Life in the multicore fast lane -

Life in the multicore fast lane


Avoid becoming multicore roadkill: Attend Embedded Systems Conference Boston!

Unless you've been living under a rock, you already know that multicore processors have become ubiquitous in the IT world. What you may not know is that, more slowly and more quietly, multicore technology has been worming its way into the embedded world.

In some high-end embedded applications, multicore processors have been the norm for years, enabling higher performance than would otherwise be possible.

But even in many high-volume, cost-sensitive systems, multicore is already the norm. This is particularly true for demanding digital-signal-processing-based applications, where system developers often struggle to deliver supercomputer performance with ultra-low power consumption and cost. That no-frills cell phone hanging on your belt is likely powered by a multicore processing engine. Oh, you have the fancy smart-phone that plays videos and makes breakfast? Well, you can be sure that one is using a small army of processor cores.

The bottom line? If you're involved in the development of embedded systems, multicore processors are coming your way. They're bringing some exciting new capabilities, but (you guessed it) also some daunting challenges. How do you avoid becoming a roadkill on the multicore highway? Well, a good start would be attending the Multicore and Multithreaded Processors Track at the Embedded Systems Conference Boston.

We are fortunate to have a phenomenal line-up of sessions in this track. For example, MIT professor and Tilera co-founder Anant Agarwal's presentation, “Multicore Architectures and Programming Paradigms: Trends and Challenges” will help you understand the fundamental forces driving the trend towards multicore architectures, the key challenges faced by processor developers and users, and some of the innovative approaches being explored by designers today.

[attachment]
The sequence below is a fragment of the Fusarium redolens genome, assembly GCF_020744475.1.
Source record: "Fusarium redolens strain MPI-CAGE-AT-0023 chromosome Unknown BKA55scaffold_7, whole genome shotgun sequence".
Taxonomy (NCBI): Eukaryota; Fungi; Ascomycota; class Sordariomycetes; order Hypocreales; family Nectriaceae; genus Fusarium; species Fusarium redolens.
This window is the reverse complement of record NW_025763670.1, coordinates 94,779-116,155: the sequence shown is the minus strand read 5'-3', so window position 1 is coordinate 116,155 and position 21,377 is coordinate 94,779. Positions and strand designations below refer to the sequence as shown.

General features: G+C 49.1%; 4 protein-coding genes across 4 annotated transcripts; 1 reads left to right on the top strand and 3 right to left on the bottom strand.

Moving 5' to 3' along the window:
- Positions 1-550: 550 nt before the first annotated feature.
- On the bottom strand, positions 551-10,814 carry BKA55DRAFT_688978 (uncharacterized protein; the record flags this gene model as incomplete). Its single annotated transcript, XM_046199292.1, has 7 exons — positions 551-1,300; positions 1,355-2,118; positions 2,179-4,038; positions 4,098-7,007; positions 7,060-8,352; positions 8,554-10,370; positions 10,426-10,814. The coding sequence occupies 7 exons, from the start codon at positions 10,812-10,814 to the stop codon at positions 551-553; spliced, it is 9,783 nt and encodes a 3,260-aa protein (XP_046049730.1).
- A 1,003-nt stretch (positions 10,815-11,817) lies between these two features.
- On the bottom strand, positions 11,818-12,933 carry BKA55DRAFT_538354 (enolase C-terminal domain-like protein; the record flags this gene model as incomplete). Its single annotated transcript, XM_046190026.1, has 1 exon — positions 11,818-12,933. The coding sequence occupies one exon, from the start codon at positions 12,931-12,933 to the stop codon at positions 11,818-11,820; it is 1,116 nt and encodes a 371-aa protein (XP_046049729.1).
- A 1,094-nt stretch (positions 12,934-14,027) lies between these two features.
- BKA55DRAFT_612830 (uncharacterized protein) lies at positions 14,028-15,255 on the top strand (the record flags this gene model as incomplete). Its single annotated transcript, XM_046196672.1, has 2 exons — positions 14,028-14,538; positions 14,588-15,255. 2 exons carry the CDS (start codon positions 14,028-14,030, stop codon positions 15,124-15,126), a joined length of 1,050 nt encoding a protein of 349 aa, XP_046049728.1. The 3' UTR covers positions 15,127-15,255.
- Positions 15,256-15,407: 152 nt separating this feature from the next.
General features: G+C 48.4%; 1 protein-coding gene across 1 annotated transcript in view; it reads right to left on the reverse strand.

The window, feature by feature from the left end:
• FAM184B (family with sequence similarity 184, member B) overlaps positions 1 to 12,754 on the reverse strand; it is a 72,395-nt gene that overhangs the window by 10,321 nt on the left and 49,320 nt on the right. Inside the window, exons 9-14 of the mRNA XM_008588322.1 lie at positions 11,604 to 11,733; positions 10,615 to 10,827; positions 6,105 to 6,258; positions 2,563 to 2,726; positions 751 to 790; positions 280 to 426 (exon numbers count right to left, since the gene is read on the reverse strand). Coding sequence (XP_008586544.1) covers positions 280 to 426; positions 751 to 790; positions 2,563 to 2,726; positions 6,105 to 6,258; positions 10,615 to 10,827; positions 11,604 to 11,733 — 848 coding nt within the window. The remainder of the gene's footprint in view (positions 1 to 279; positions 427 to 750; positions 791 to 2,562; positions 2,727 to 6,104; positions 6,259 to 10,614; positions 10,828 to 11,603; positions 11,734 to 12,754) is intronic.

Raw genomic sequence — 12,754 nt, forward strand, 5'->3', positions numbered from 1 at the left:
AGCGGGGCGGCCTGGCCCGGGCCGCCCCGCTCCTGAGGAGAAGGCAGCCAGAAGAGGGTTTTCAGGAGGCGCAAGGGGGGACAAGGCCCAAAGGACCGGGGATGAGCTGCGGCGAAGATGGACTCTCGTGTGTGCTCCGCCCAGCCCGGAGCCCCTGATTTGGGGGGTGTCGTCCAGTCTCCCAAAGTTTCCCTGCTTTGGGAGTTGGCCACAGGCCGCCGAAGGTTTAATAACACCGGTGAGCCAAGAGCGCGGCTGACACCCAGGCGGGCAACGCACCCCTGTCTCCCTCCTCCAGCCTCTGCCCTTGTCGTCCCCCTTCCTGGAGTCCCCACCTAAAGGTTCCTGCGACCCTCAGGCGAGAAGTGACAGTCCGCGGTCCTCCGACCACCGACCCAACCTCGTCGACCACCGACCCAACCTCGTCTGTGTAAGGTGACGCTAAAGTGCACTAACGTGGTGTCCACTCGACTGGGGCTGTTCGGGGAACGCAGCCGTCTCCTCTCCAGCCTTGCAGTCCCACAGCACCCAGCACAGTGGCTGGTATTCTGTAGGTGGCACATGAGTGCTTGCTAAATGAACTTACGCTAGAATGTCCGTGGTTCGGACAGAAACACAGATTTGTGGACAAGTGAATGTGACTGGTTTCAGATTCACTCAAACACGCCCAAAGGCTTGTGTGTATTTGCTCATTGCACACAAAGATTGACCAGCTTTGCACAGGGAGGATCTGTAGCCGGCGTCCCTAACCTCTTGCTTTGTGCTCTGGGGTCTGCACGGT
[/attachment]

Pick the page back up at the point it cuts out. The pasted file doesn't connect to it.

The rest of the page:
Another highlight of the track will be Intel software engineer Max Domeika's session, “Case Studies in Software Optimization for Multicore SMP.” Max, who is working on a book on the subject, will deliver the kind of real-world examples and practical know-how that is the hallmark of the conference.

These are just two of the many great sessions you'll find in the multicore track at ESC Boston 2007. Join us and jump-start your multicore know-how!

Jeff Bier is track chair of the Multicore & Multithreaded Processing track at Embedded Systems Conference, Boston. He is co-founder and president of BDTI (, a trusted resource for insight, analysis, and advice on signal processing technology. Jeff oversees BDTI's benchmarking and competitive analysis of chips, tools, and other technology and is a recognized industry expert, frequently presenting seminars on applications and technologies. He is the editor of BDTI's technology analysis reports, including Buyer's Guide to DSP Processors, now in its sixth edition and is also editor in chief and a frequent contributor on, an online newsletter dedicated to digital signal processing technology.

Register here for ESC Boston track classes. The conference will be held September 18 to 21 at the Hynes Convention Center, Boston, MA. If you can't attend ESC Boston and are interested in these tracks, you can download track presentations for a fee from Embedded on Demand after the show.

Here's an overview of all the tracks at ESC Boston.

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